By Dennis L. Peterson
Illustration by Joel Snyder
The President and his sons often worked the family farm; Calvin Jr. was memorialized with a tree planted on the White House grounds.
Calvin Coolidge Jr. didn't tell anyone about the blister that had formed on a toe of his right foot during a strenuous tennis match with his older brother, John, on the White House court. As the son of President Calvin (Silent Cal) Coolidge, and a Boy Scout, he certainly wouldn't have complained about it.
But the next day, the 16-year-old awoke with a stiff and painful leg. The doctor was called, and his examination revealed that a septic infection had spread to Calvin's bloodstream and throughout his body. In 1924, penicillin and other revolutionary infection-fighting drugs were yet to be discovered, and Calvin's condition was critical.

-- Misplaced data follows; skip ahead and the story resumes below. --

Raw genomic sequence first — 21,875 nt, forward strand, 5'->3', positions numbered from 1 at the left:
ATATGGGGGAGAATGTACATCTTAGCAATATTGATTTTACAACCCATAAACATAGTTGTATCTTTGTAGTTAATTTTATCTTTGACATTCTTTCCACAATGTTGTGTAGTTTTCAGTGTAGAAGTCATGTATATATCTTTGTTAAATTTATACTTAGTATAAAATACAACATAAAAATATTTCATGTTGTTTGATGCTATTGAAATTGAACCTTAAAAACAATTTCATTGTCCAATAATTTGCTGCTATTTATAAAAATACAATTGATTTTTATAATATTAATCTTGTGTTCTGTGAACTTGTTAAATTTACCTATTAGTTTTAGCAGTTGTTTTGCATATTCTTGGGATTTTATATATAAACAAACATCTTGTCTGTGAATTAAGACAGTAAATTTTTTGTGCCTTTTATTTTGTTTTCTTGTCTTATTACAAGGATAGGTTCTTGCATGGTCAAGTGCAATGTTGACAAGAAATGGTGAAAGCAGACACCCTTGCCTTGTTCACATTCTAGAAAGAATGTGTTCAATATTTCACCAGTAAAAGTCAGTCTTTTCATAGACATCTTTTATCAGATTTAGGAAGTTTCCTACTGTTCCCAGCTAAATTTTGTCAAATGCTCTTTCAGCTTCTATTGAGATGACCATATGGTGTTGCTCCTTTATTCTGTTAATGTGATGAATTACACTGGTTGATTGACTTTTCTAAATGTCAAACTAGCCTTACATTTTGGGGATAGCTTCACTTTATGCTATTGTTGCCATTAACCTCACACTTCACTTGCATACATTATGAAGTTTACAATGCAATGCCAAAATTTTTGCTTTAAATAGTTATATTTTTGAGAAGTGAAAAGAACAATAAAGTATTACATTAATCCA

During the next several days, seven doctors tried stomach washings, blood transfusions, an operation, and other methods in desperate efforts to save the teenager. But Calvin only grew weaker.
By July 7, he was delirious. Finally, his body began to relax. He said weakly, "I surrender," and lapsed into a coma. Four hours later, at 10:30 p.m., he died.
The entire nation had anxiously followed on the radio the plight of Calvin Coolidge Jr. Now it joined his parents in mourning the loss of a most promising young man.
Calvin Jr. was born on April 13, 1908, and he was the image of his father in appearance and wit. Observers noted that he was "a very human boy" who was "full of pranks" but studious and conscientious, a voracious reader.
Perhaps his greatest quality, however, was his humble but realistic perspective on life.
For example, in August 1923, the eldest son of the Vice President of the United States was working on a farm in Massachusetts, earning $3.50 a day, when his employer brought dramatic news. President Warren G. Harding had died; Calvin Jr.'s father was now President Calvin Coolidge.
To this, young Calvin replied simply: "Yes, I suppose he is. In which one of the sheds do you want me to work this morning, Mr. Day?"